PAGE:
Photo by Vince Taroc.
The national average gasoline price fell 3 cents to $2.58 for the week ending Feb. 12 following steadily increasing prices since the start of the year, reports AAA. It was the first weekly decline as tracked by the group.
Gasoline prices had increased nearly 5% from Jan. 2 to Feb. 5, when the national average reached $2.61 per gallon. For this week, the national average price increased six cents. It's now 30 cents higher than a year ago.
"Gas price averages are less expensive for 78% of states compared to last Monday," said Jeanette Casselano, AAA's spokeswoman. "Motorists filling up in the Midwest, South and East Coast are most likely to see the positive change at the pump. Unfortunately, it’s too early to know if this one-week decline is the start of a cheaper gas price trend."
Gasoline demand reached 9.1 milion barrels per day, which was an increase of 169,000 barrels from a year ago.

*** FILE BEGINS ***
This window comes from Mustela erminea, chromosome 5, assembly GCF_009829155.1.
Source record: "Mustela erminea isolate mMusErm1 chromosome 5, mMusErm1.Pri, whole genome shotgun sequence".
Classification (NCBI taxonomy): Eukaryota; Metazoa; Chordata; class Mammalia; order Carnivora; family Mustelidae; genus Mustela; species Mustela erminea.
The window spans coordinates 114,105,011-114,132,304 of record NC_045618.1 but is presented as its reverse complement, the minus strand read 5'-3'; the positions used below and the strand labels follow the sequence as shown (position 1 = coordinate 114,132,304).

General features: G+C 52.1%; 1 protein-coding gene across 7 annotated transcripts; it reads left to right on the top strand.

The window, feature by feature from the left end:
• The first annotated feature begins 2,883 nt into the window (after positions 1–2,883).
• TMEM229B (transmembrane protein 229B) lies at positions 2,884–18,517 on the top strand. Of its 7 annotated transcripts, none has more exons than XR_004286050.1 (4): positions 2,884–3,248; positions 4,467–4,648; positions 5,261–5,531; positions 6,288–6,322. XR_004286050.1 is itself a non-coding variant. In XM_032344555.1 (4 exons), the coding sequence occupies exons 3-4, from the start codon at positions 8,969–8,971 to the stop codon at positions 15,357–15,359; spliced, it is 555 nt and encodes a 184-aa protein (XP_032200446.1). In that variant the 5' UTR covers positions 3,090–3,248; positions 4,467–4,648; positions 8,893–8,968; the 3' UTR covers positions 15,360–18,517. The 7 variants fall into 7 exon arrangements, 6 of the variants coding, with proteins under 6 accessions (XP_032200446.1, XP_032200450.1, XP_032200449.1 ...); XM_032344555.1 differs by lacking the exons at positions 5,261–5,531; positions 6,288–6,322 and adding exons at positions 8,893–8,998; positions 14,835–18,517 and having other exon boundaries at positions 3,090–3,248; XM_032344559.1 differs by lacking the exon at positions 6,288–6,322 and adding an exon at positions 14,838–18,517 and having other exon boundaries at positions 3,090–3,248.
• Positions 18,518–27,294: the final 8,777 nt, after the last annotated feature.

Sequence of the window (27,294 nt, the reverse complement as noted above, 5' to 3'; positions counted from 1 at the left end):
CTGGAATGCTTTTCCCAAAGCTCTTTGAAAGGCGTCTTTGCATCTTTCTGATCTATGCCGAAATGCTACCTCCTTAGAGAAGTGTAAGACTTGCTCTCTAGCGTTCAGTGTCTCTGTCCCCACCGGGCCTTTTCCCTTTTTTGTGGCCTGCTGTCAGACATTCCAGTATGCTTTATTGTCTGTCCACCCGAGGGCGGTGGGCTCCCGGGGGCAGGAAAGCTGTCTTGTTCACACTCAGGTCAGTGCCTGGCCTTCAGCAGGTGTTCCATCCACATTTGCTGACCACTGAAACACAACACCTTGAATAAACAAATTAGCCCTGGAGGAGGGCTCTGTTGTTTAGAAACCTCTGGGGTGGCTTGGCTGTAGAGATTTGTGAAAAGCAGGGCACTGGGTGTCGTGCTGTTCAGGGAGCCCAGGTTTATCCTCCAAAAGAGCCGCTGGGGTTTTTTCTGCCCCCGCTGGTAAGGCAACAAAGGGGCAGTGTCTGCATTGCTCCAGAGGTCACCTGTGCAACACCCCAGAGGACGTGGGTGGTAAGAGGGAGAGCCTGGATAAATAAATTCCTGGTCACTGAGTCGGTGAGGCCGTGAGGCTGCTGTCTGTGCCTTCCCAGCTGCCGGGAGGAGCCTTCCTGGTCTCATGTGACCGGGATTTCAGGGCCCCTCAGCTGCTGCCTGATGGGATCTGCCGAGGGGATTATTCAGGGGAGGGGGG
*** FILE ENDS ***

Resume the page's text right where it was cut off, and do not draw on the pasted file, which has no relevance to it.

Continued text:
States with the largest price decline included Indiana (14 cents), Michigan (11 cents), Kentucky (nine cents), Ohio (eight cents), and Illinois (six cents). States with the most expensive gasoline include Hawaii ($3.44), California ($3.35), Alaska ($3.04), Washington ($3), and Oregon ($2.89).
Meanwhile, the average price of a gallon of diesel fell 2.3 cents to $3.063, which is 49.8 cents higher than a year ago, according to the U.S. Energy Information Administration.